Despite public outcry from stars including Frank Ocean, Solange Knowles and even album of the year winner Adele, Recording Academy President Neil Portnow insists that the Grammy Awards does not have a race problem — and does not need to take steps to ensure a more diverse group of winners in the future.
“No, I don’t think there’s a race problem at all,” Portnow told Pitchfork this week following the live Grammys broadcast he oversaw Sunday night. “Remember, this is a peer-voted award. So when we say the Grammys, it’s not a corporate entity — it’s the 14,000 members of the Academy.”
A number of stars spoke out critically after Adele beat out Beyoncé for the album of the year award. Adele herself admitted she was shocked she won for 25 — and even broke her award in half to share with the Lemonade singer.
“I was completely rooting for her, I voted for her. I felt like it was her time to win. What the f— does she have to do to win album of the year?” she said in the press room after her win, which she dedicated to Beyoncé.
After Adele’s win, critics pointed out that people of color have been shut out from the top prize since Herbie Hancock took home the award in 2008. Portnow, however, dismissed concerns that the awards show is biased toward one ethnic group.
“We don’t, as musicians, in my humble opinion, listen to music based on gender or race or ethnicity. When you go to vote on a piece of music — at least the way that I approach it — is you almost put a blindfold on and you listen,” he said.
The Grammys controversy comes a year after the Academy Awards came under fire for shutting out people of color from all acting categories for the second year in a row. After the #OscarsSoWhite outcry, the Academy took steps to increase diversity among its voters — something Portnow said is not necessary for the Recording Academy to do.
“Well, [the MPAA] may have had a problem. We don’t have that kind of an issue in that same fashion,” he said. “But we are always working on increasing diversity in membership, whether it’s ethnicity, gender, genre, or age. In order to maintain our relevance, we have to be refreshing all the time and we have to be doing that across the board.”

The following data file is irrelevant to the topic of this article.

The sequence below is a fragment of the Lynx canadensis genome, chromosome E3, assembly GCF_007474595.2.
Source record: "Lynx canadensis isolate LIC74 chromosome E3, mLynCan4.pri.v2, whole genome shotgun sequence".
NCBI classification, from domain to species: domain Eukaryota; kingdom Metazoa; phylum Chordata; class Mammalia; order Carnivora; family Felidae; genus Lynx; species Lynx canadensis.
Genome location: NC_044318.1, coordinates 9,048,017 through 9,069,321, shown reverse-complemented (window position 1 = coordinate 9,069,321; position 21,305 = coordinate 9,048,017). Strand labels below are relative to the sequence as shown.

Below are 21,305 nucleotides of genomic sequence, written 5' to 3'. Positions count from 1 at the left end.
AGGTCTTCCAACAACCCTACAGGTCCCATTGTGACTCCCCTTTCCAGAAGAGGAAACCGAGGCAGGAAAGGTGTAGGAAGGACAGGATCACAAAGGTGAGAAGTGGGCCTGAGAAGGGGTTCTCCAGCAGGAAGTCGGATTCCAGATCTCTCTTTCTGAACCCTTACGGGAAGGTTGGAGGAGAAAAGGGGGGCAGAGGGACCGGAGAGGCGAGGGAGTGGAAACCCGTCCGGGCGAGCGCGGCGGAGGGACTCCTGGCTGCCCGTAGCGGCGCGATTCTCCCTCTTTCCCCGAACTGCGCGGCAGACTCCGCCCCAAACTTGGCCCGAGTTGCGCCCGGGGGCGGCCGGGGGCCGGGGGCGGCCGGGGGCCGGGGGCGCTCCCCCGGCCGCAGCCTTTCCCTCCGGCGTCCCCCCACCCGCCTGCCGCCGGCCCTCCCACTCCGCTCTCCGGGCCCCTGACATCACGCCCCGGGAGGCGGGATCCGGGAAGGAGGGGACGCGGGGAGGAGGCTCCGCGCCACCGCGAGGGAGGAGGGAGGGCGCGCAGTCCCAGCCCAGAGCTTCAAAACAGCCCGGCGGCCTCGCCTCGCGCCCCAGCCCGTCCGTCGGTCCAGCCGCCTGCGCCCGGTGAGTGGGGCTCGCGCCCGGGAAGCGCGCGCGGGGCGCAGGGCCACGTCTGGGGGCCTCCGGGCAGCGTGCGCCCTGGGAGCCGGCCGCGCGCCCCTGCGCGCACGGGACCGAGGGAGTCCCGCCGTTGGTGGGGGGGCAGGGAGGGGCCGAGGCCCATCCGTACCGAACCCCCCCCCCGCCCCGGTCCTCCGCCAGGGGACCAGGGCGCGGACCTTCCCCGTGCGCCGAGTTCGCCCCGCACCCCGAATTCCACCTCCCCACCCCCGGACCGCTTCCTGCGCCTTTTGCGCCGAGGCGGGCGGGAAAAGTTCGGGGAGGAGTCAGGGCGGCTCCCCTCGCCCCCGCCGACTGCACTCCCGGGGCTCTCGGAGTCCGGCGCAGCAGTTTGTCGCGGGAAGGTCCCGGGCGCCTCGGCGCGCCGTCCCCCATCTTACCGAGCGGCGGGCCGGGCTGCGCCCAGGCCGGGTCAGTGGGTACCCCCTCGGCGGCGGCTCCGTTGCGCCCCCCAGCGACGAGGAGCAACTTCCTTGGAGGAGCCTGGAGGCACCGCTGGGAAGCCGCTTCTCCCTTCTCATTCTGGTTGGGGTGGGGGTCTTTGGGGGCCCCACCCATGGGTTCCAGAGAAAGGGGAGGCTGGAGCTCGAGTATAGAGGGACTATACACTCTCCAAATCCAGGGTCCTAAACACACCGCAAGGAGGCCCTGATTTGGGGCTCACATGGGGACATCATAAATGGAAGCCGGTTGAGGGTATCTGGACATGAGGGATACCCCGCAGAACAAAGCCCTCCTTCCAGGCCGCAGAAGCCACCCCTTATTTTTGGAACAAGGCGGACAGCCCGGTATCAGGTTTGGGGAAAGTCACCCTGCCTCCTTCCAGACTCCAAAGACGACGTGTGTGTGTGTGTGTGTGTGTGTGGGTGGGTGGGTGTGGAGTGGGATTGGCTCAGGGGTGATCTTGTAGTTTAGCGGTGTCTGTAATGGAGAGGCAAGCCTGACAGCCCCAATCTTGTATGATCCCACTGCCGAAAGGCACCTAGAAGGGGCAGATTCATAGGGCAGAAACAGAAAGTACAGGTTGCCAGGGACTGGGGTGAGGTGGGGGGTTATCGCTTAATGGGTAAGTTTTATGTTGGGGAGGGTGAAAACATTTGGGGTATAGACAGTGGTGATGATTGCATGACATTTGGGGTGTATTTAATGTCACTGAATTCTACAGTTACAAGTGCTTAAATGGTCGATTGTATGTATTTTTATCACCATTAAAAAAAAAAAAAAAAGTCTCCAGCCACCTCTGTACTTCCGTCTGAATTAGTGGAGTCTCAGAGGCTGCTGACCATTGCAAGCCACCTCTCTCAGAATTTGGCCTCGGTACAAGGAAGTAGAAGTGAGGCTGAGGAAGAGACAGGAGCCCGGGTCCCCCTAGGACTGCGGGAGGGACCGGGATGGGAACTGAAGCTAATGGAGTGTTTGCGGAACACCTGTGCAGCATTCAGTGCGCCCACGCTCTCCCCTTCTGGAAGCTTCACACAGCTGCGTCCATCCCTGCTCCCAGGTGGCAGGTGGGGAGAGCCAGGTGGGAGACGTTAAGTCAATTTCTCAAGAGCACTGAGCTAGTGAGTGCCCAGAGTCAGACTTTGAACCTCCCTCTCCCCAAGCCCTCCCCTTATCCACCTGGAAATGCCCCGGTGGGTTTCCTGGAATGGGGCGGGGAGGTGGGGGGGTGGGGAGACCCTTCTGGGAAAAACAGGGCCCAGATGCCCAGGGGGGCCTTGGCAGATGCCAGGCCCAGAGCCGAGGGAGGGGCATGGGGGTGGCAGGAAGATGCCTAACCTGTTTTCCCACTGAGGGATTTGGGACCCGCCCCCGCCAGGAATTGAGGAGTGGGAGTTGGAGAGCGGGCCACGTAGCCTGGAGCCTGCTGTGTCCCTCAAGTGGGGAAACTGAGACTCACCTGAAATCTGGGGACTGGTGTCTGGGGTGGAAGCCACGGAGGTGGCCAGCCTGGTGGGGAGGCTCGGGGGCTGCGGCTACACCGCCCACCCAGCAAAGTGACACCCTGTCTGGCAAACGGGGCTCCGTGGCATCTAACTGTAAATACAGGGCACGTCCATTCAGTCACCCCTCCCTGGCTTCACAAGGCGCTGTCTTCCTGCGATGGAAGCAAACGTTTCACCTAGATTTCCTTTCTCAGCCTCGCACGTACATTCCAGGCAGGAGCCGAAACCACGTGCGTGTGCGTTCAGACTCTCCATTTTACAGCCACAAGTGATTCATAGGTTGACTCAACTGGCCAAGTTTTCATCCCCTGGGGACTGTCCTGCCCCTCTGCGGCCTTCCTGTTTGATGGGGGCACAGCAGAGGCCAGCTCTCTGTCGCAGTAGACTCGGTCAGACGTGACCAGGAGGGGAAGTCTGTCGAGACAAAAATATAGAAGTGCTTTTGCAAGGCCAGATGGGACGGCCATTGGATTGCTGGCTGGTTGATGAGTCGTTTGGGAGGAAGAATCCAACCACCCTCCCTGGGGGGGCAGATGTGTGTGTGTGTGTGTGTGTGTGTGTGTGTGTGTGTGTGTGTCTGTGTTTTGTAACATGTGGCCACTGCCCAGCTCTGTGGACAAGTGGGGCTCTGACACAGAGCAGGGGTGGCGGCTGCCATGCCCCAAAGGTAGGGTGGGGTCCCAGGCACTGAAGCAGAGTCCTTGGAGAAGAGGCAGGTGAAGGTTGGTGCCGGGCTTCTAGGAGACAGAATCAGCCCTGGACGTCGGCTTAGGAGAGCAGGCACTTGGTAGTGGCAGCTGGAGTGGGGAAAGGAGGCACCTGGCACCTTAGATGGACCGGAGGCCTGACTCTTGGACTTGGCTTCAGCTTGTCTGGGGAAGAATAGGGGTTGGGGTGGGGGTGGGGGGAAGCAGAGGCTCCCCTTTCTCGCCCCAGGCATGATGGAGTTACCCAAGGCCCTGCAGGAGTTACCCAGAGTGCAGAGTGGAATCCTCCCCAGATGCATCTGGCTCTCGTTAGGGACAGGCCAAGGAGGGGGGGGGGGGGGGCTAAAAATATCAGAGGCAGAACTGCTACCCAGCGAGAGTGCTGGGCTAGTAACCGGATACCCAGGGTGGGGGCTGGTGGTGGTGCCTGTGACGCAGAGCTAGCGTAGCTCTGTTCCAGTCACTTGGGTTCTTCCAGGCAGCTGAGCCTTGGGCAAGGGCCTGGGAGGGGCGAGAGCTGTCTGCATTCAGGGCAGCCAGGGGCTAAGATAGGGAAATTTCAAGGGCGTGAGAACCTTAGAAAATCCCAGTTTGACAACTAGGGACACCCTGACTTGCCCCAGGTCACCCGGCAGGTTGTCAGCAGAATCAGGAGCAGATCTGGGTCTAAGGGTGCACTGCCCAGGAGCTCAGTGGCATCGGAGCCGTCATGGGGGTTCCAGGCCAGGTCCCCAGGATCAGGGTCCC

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Even before the awards were handed out, the show drew controversy from stars including Frank Ocean for not being inclusive enough toward people of color.
The hip hop star declined to submit his successful album Blonde for submission, and told The New York Times last November that the Recording Academy “doesn’t seem to be representing very well for people who come from where I come from.” He also called skipping the awards show his “Colin Kaepernick moment,” referring to the San Francisco 49ers quarterback who made headlines last year for taking a knee during the national anthem to protest the treatment of African-Americans and other minorities.
Kanye West also skipped the show, after tweeting last year that he would like to make the show “culturally relevant” again. Nominee Drake also opted to continue with his European tour instead of attending the awards show.
Portnow spoke out about their absences, explaining that they’re “all different situations.” Regarding Ocean, he said he respects his “personal choice” not to participate.
“Not everybody likes or wants to be part of every organization or awards process. I respect that,” he said. “What I’ll say about Frank is he did have his earlier album out at an early stage of his career, we were delighted that it was entered, we were delighted that he was a Grammy winner, we were delighted to have him on our stage, which gave him a platform very early in his career. That’s something we’re proud of, and down the line he may feel differently.”
He added: “Artists change their opinion. I don’t begrudge his choice at all and we’ll see what the future brings.”